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Manufacturing falls, and trade gap worsens

On top of the looting and mayhem, the UK economy is suddenly looking very flat indeed. UK manufacturing output fell by 0.4% in June according to figures from the Office for National Statistics. This compares with an increase of 1.8% in May which had led many analysts to expect manufacturing would have risen by about 0.2% in June.

Manufacturing output fell unexpectedly in June

There is obviously a lack of confidence at the moment, and the recent falls in global stock markets could well lead to falling orders and further falls in output and investment.

At the same time separate figures showed that the UK’s overall trade deficit in goods and services increased from £4.0bn in May to £4.5bn in June. This was the widest monthly deficit since December last year.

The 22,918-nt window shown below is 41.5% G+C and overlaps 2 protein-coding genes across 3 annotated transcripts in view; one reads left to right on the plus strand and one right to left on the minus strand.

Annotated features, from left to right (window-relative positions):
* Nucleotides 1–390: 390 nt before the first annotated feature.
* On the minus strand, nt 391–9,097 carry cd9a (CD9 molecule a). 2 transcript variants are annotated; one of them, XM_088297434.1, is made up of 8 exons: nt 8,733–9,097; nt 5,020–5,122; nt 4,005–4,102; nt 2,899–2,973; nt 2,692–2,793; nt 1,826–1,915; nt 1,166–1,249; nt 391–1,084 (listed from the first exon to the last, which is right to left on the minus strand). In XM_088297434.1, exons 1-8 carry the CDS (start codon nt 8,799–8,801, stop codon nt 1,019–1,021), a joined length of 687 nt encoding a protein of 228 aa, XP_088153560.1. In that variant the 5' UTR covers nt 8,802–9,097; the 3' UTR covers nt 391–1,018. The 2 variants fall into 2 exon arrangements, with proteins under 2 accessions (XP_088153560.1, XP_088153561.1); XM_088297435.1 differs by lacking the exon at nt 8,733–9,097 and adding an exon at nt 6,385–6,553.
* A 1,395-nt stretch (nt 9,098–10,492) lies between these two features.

Although the surplus on services was maintained at £4.4bn, just as it was in May, the deficit on trade in goods increased to £8.9bn, compared with £8.5bn in May. This meant that the overall trade deficit for the second quarter reached £11.3bn compared to £8.5bn in the first quarter of this year.

Given that the austerity measures are reducing consumers’ incomes, it is not surprising that the import of goods fell by £800m in June, but what was surprising was that our exports of goods were down by £1.2bn. With the favourable sterling exchange rate we could have expected exports to perform much better.

The ONS says that the unexpectedly bad manufacturing figures should not have a significant impact on revisions to the second quarter growth figures.

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Posted in Balance of Trade, Exchange Rates, Manufacturing

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